This was the song they played every time I saw them live—at least seven times in the next five years—where I would see other Black people, where I would see white people embrace an art rock band with mostly Black members, and catch glimpses of people from my past lives. A Black woman was invited to dance onstage with them at their first headlining show at a big venue. She stood me up for a date once in high school.
Young Liars ends with a haunting cover of “Mr. Grieves,” which turns Black Francis’s cracked cackle on the Pixies’s original into a funeral march through desolate, pre-gentrified Williamsburg streets, the broken bottles and discarded needles practically visible in the margins. The 120 Minutes generation is flipped on its head by this startling version of a barbershop quartet—yet another music innovation of Black people whitewashed into candy-striped blazers.
There are few situations more damning than having a bountiful social circle and still feeling alienated. While I was floating into the realm of below-mainstream guitar music as an obsession, some friends gravitated toward Christianity, some toward college sports. My best friend at the time quit training for pro wrestling and his stockroom job at Nordstrom to join the Coast Guard. Meanwhile I heard TV on the Radio, and when I saw what they looked like—basically like me, only a decade older—I knew I could and should be chasing my creative impulses to the ends of the earth. The desire to keep Pandora’s Box closed and remain in a boring, suburban, artless existence was making me tired. Young Liars was the vessel helping me set sail toward a life much less repressed and concerned with outside opinion.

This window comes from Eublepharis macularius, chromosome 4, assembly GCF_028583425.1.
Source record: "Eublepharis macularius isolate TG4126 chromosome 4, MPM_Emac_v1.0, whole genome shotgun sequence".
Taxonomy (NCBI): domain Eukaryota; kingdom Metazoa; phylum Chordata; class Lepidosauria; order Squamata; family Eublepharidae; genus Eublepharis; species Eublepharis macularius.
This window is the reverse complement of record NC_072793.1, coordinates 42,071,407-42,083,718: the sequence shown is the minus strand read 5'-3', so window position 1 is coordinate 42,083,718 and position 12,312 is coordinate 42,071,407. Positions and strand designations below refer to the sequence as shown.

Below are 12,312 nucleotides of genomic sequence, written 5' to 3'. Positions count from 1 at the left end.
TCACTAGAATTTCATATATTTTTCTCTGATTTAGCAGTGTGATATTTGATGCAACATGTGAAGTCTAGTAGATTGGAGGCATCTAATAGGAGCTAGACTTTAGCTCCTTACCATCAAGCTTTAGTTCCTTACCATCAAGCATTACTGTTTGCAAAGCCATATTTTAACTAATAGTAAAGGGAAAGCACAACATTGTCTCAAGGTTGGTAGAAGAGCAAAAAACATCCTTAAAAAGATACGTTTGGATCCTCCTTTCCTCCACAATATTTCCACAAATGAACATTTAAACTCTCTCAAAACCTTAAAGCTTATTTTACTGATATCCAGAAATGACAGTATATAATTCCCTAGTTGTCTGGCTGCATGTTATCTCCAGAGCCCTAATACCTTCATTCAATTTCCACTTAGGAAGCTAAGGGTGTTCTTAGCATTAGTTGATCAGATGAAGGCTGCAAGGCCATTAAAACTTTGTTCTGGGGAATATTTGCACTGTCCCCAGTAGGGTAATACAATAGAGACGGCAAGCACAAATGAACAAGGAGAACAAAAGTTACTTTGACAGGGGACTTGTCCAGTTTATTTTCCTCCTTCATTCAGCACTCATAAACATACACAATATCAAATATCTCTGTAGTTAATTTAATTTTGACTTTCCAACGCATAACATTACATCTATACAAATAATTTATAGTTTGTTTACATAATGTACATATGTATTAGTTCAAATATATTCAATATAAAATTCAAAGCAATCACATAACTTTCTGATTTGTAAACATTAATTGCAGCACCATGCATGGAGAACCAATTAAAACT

TV on the Radio didn’t offer me a template on how to approach my art, my style, my worldview; they were just the affirmation I needed to support the idea that being Black is not a monolithic experience. Young Liars and the group who made it were a roadmap for me to discover, embrace, and deepen my own personal version of Blackness. I didn’t use the band to draft a new identity for myself, but they helped me see the range of possibilities.
Martin Douglas is a critic, essayist, journalist, and burgeoning fiction writer based in Seattle. He can be found rhapsodizing over music at KEXP.org, ranting about pro wrestling at Fanbyte, and doing tarot readings for his friends in real life. Twitter: @douglasmartini